How Dolly Was Designed
(Something slightly overlooked in the frenzy of speculation about Dolly, the sheep cloned by Scottish scientists last week, are the details of the experiment that resulted in her creation. We asked Andrew Berry, a geneticist, to explain how Dolly came into being, and why, from a biologist's point of view, she matters.)
First, we have to look at what we mean by "cloning." We've been cloning genes for some 25 years now. In other words, we can propagate small strips of DNA outside their parent organisms. (We put a piece of, say, sheep DNA into a bacterial cell, which reproduces itself asexually--doubling its genetic material and splitting--and each time, it replicates our sheep gene.) We've been cloning cells for longer. Certain cells can be "cultured," reproducing themselves like bacteria in a petri dish. Both forms of cloning constitute major technological accomplishments, but neither comes close to reconstituting an organism. That is a much bigger problem.
Not an insurmountable one. As every gardener knows, you can regenerate entire plants from the smallest cutting. But animals are not so straightforward. The only kind of whole-organism cloning we've been able to perform up till now has involved DNA taken from early embryonic tissue. In the 1950s, biologists were able to generate entire frogs from DNA that came from embryos less than 80 hours old. Any older, and no new frog developed. That is because cells in very early tissue are what is known as undifferentiated--not yet committed to a particular developmental path. What's revolutionary about Dolly is that the DNA that created her was taken from a grown-up, differentiated cell.
u ntil now, the conventional wisdom in biology has had it that while early embryonic cells are "totipotent," capable of becoming any kind of tissue, once cells have differentiated into a particular tissue type they must remain that type. Pre-Dolly, differentiation in animal tissue was regarded as an irreversible process. If we cloned muscle cells, we got more muscle cells. Muscle cells were not going to generate liver cells.
How does differentiation work? We don't really know. We do know that every cell contains an identical and complete set of genetic instructions, the genome. As cells mature, however, they switch on some parts of those instructions, and switch off others. The cells in your muscle tissue switch on muscle genes. The cells in your liver switch on liver genes. But we can't explain this process--why some cells express some genes, and not others. The process of development (or differentiation) is one of the least understood in biology. At one end of the black box you put in a simple cell, the fertilized egg, and out of the other you get a sheep, an earthworm, a human--a mature animal of staggering structural complexity.
D olly is living proof that the process can go backward. Dolly is derived from a single mammary cell. Conventional wisdom would have dictated that mammary cells, which are highly differentiated and specialized, could produce only more mammary cells. But the mammary DNA that gave rise to Dolly became dedifferentiated, capable of generating the full range of different cell types that make up a sheep.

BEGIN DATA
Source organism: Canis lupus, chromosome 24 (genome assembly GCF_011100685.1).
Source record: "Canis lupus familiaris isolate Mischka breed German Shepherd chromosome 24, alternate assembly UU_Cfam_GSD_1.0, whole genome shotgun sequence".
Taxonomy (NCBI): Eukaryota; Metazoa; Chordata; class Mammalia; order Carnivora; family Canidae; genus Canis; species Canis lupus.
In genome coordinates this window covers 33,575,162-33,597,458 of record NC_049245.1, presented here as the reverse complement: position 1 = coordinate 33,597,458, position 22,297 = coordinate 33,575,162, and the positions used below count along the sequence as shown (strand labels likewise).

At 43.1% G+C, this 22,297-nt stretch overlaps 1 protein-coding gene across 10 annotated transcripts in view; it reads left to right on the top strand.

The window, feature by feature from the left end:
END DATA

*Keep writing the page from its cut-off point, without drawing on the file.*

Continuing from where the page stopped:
Given the high-tech world of modern biology, the method by which the Scottish team managed to provoke this extraordinary dedifferentiation is almost old-fashioned in its simplicity. In Dolly's case, they took a mammary cell and grew it on a petri dish in cell culture so that it produced more copies of itself. They then essentially starved the cells so that they shut down normal metabolic function, entering a "quiescent" state, in which dedifferentiation apparently occurs. The DNA from one of these cells was then transferred into an unfertilized sheep egg cell from which they had carefully removed the DNA. (Unfertilized eggs contain only the mother's half of genes; by adding the genes from an adult mammary cell--which has both its mother's and father's genes--the egg cell then had the full amount of DNA found in adult sheep cells.) The egg cell was biochemically pre-programmed to commence development, and that, apparently, was enough to jerk the mammary-cell DNA out of its quiescent state. The egg was put into a surrogate sheep mother and, 21 weeks later, we got Dolly.
One question that inevitably comes up is whether there is something peculiar about the way sheep mammary tissues differentiate. A second result in the Scottish study that has been largely ignored by the media--but which is, in biological terms, equally important--suggests that the answer is no. Biologist Ian Wilmut's team also cloned lambs out of DNA derived from sheep-fetus fibroblasts, cells found in connective tissue. Even in a fetus, a fibroblast is as highly specialized and fully differentiated as a mammary cell. Dolly is more of a media magnet than her unnamed fibroblast-derived cousins because she came from adult tissue. Biologically, though, the two experiments are comparable: In both cases differentiated DNA became sufficiently dedifferentiated to generate a whole new sheep. The result is, therefore, not mammary-specific, but more general.
Dolly and her fibroblast-derived cousins have changed forever the way we think about animal development. Cells in mature animal tissues are not, as we had thought, irreversibly differentiated. Understanding differentiation is the key to understanding development, and Dolly embodies the extraordinary possibility of manipulating the process--of doing experiments to identify the basic construction rules used in putting animals together.
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